Student and gourmet are words with little to connect them. Most students reputedly exist on a diet of baked beans and take-aways.
James Eder who, with brother Michael, co-founded website www.studentbeans.com was no exception.
The brothers grew up in a home where both parents loved to cook.
“My favourite meals include the classic Friday night — chicken soup, roasted chicken, roasted vegetables and potatoes and apple crumble. Food is a great part of being Jewish, celebrating all the festivals with meals being a big focus for many of them and an opportunity to be around the table together,” says James.
But when he went to university his culinary experience was a rude awakening.
“Leaving home and being away from our mum’s cooking was a real challenge for my brother Michael and I during our student years. I ate a lot and I mean a lot of pasta and cheese,” he laughs. “It was almost like I was afraid of the kitchen and in hindsight that was partly to do with a lack of confidence,” he divulges.
So the brothers were sure there would be demand for a cookery book aimed at students. Their website, which offers discounted goods and services from local companies for the student population, invited students to share their culinary experiences.
Tales flooded in including those of baked potatoes being detonated in student halls of residence microwaves causing the whole building to be evacuated, electric grills being welded to kitchen surfaces and kettles exploding as a result of a novice cook attempting to boil noodles in them.
James eventually learned to cook a few years ago with friend, and food blogger, Rachel Davies.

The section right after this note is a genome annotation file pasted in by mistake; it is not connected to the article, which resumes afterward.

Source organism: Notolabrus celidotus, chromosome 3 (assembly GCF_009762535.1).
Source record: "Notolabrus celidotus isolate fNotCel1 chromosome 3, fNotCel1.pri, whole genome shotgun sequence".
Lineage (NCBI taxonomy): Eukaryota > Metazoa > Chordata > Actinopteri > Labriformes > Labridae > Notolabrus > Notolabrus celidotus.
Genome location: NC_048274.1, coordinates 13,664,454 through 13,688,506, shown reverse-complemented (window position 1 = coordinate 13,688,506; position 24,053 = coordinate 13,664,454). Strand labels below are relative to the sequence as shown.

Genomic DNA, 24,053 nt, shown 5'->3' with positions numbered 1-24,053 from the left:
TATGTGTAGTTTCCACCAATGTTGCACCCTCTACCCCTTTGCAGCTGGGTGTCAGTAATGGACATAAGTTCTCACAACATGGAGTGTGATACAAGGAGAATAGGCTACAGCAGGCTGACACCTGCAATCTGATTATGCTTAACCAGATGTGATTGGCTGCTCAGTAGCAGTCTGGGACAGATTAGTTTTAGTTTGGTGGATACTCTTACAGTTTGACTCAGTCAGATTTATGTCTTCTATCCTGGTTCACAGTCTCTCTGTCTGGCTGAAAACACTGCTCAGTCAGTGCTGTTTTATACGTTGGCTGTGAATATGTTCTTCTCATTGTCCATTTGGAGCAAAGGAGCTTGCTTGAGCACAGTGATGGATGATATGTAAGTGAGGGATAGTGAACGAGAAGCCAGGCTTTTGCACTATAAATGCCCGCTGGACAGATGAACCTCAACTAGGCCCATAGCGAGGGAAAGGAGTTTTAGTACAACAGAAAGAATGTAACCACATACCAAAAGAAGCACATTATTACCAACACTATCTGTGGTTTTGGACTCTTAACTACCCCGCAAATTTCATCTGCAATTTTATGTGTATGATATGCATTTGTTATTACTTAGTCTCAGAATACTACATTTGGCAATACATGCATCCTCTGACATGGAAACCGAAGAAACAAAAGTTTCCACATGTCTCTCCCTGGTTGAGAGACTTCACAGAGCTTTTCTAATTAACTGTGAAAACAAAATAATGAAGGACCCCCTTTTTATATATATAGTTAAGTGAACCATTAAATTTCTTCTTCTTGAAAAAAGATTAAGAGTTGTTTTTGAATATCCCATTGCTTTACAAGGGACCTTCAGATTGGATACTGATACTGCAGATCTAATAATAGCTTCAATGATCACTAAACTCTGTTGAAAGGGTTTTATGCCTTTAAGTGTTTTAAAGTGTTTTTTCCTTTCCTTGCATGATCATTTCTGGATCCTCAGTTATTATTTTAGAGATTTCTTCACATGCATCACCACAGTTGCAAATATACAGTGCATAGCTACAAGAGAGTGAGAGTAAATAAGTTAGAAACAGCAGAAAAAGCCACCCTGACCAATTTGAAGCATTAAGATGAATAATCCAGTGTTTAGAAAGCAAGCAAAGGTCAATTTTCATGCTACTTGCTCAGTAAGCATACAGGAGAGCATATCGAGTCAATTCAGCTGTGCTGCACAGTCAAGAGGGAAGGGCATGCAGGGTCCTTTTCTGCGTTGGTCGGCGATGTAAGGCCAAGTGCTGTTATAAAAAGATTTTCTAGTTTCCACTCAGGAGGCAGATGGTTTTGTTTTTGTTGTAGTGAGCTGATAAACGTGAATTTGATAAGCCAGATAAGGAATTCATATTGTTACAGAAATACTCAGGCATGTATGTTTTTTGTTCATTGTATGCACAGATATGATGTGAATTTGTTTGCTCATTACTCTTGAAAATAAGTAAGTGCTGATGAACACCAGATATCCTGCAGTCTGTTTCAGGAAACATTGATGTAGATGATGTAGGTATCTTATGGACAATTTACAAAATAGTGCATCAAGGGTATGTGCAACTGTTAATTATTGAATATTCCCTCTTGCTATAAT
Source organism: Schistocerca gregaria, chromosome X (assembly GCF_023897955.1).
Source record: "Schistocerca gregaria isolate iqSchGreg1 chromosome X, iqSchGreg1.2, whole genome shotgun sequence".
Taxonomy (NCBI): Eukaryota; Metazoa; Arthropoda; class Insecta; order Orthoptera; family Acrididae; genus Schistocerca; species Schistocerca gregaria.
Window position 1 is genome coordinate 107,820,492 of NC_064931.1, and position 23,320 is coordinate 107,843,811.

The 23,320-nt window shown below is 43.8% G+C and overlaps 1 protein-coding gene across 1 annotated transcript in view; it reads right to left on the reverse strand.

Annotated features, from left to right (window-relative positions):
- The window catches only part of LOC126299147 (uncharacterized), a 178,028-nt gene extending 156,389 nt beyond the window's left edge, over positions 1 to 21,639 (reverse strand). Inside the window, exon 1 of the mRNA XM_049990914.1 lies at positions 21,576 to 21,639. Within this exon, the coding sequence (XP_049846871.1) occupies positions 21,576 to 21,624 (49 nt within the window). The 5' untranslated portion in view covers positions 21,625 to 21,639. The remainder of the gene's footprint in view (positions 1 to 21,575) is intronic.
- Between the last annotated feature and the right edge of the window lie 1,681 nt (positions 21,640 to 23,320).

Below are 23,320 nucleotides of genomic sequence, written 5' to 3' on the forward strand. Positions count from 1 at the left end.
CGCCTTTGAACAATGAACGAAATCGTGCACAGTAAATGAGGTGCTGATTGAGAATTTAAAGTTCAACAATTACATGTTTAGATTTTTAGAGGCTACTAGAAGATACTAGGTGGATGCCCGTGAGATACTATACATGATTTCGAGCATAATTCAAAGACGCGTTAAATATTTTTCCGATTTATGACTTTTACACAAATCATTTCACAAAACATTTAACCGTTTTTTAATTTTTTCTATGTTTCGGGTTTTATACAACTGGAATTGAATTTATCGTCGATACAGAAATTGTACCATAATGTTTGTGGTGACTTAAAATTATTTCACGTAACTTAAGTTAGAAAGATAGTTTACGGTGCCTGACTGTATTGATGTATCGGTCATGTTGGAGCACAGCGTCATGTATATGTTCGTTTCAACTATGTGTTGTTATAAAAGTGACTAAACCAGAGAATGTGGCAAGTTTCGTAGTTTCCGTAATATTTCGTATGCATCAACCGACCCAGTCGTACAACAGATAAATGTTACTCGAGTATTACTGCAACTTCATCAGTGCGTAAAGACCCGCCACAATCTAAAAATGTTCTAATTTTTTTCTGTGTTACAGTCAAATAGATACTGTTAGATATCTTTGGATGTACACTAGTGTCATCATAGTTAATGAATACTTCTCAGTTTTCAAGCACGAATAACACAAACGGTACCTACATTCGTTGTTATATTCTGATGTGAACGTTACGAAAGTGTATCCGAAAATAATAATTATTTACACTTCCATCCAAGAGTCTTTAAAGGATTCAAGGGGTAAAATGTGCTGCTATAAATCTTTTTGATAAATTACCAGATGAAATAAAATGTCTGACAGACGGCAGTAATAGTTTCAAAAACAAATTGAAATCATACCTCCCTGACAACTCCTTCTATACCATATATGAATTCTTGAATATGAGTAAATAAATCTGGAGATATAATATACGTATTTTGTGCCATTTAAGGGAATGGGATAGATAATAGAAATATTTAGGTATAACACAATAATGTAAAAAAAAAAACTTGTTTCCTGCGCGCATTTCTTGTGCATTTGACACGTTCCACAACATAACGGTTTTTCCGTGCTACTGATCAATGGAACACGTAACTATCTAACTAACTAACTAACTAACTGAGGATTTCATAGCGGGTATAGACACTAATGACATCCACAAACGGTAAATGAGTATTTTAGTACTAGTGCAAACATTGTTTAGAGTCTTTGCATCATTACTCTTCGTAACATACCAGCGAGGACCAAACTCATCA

“I learned the basics from scratch and was soon able to cook soup, a Friday night dinner, homemade pasta and salads. The satisfaction of being able to cook and host a dinner is so rewarding,” he says.
He was inspired to work with Rachel to produce a downloadable ebook around cooking. “We’d already done some fun recipes on Studentbeans, but this ebook was downloaded more than 30,000 times.”
James and his team realised that food was definitely an area of interest to their members.
So he explored the possibility of publishing a book and began working with recipe technician Rob Allison who acted as food editor for the project.
“Combining our expert knowledge of the student lifestyle with Rob’s expertise led us to secure a fantastic two-book deal with Orion books,” he says.
The end result is a (albeit non-kosher) student friendly cookbook packed with basic and not so basic recipes, illustrated throughout with colourful photographs. The book kicks off with an extremely helpful section entitled Cooking Basics.
As Studentbeans PR and marketing manager Olivia Newman explains: “You are often stuck in a student house without great equipment so we wanted to put together a system every student can use — to take the complexity out of it.”
So the book provides an extensive breakdown of estimated measures of what quantity of foods including rice, sugar, lentils, frozen peas and pasta the average mug or pint glass can hold. Every student will have both or at least one of those.
The book’s intro also explains to the budding Jamie or Nigella what they will need in their kitchen tool kit, the basics of elementary food hygiene and notes on how to prep a range of vegetables.
There is a potted guide to basic techniques like slicing and dicing, a glance at nutrition and the low down on how to cook staples like rice, pasta and potatoes.
“We are so proud of the book,” says James. “I only wish that there had been something like the Ultimate Student Cookbook around when we were at uni — a simple-to-follow cookbook with properly designed recipes for wholesome and great-tasting food.”
So if you are dispatching a bird from your nest this autumn, this might be worth tucking in their bag.
Recipes from The Ultimate Student Cookbook, Orion Books, £14.99